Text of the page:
A new Charlotte effort to rebuild the city’s dwindling tree canopy plans five tree-planting events in coming months, starting Nov. 4.
TreesCharlotte, a nonprofit collaborative effort, aims to expand the tree canopy in Charlotte and Mecklenburg County in coming years, after studies project a diminishing number of trees unless today’s trends reverse.
Although many Charlotte-area residents consider trees a beloved amenity, the city is losing many of its trees as undeveloped land sprouts houses, offices and stores and older trees die from old age, disease as well as road, street and water/sewer projects. An American Forests analysis found that between 1985 and 2008, Mecklenburg County lost 33 percent of its tree canopy and 3 percent of its open space. For Charlotte the figures were even worse: Between 1985 and 2008, the city lost 49 percent of its canopy and 5 percent of its open space.
Just between 2002 and 2008, Mecklenburg County lost 9,475 acres of trees, or about 3 percent of its canopy. (Read the Urban Ecosystem Analysis by clicking here.) As of 2008 about 50 percent of the county’s land had tree coverage; only 46 percent of the city’s land did. Projections show the county’s canopy would decline to about 47 percent and the city’s to about 44 percent by 2015, with no interventions.
Enter Charlotte City Council, which in 2011 adopted a goal to restore the city’s tree canopy to 50 percent by 2050. And enter TreesCharlotte.org, which grew from discussions among government staff, philanthropic and business leaders and other civic interests. The initiative has hired Dave Cable, former director of the Catawba Lands Conservancy, and it’s now housed at Foundation For The Carolinas.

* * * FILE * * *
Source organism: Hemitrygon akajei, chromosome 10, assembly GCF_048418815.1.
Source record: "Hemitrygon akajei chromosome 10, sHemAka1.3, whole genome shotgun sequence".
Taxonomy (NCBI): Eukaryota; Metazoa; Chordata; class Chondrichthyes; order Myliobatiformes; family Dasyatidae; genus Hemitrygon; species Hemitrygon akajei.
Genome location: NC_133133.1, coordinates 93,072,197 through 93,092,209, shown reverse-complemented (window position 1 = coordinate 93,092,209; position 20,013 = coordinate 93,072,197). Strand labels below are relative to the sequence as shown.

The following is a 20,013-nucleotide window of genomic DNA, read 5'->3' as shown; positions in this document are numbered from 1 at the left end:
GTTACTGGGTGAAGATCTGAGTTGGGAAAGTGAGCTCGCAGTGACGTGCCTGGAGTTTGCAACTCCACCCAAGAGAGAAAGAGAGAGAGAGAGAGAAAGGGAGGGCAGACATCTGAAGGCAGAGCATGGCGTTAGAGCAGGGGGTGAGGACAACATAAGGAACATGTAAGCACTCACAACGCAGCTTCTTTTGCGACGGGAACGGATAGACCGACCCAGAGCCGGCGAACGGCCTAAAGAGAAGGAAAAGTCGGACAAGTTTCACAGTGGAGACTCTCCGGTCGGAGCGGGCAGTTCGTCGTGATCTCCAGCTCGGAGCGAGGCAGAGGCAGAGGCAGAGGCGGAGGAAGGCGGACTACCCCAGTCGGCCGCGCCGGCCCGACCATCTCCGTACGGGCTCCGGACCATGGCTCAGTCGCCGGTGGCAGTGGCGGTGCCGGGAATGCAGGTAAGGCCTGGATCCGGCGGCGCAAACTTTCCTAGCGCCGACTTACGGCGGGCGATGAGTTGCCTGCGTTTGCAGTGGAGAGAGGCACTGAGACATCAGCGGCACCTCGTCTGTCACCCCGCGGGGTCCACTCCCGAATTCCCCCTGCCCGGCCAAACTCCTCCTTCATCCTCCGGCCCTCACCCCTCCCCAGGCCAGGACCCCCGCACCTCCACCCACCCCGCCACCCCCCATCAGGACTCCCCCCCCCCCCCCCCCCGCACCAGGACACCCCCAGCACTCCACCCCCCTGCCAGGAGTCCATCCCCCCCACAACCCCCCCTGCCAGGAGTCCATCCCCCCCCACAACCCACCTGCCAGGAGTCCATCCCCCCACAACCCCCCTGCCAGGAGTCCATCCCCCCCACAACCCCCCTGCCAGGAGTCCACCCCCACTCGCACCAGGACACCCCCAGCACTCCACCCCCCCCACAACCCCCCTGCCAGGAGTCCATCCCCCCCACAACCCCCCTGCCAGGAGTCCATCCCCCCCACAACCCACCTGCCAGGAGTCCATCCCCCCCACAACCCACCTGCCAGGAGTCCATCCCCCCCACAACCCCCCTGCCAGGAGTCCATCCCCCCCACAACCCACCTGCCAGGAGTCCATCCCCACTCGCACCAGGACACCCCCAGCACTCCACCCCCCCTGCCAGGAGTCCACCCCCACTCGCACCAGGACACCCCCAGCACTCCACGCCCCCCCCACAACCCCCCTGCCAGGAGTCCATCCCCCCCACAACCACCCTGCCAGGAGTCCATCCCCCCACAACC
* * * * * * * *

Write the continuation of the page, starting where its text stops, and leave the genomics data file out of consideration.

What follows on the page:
An analysis found that to meet the city’s goal will mean planting 25,000 trees a year over 20 years, or about 15,000 a year more than the current pace. So TreesCharlotte is rallying volunteer efforts and public-private partnerships. Two tree-planting events are set for coming months:
Nov. 4 at the Peachtree Hills subdivision, the group will plant 100 trees. Peachtree Hills was built about 10 years ago on 28 acres that were all but clear-cut. (Click here for an article and video about a March tree-planting effort there.)
Dec. 1 at Southside Homes on South Tryon Street, volunteer students from Queens University of Charlotte and volunteers from Crescent Resources, which sponsoring the event with a $10,000 donation, will plant 238 trees at the Charlotte Housing Authority site. City workers will plant about 185 street trees nearby at about the same time. The city and TreesCharlotte are helping with funding, and Catawba Lands Conservancy will manage and run the event.*
Other events are planned for January, February and March, but details haven’t been nailed down. Interested volunteers should email Dave Cable at email@example.com.
Cable said TreesCharlotte’s mission does not focus on government policy such as the city’s tree ordinance or other development ordinances, or on the state billboard law that lets billboard companies cut trees in front of billboards.
Co-chairs of the TreesCharlotte Foundation’s founding board are Marcia Simon and Johnny Harris. Among the group’s contributions to date are $30,000 from Carolinas HealthCare System, $20,000 each from Foundation For The Carolinas and the John S. and James L. Knight Foundation, and $10,000 each from Crescent Resources and the Harris Foundation (Johnny and Deborah Harris).
(* Updated Oct. 12 to reflect more details about the Nov. 1 event.)
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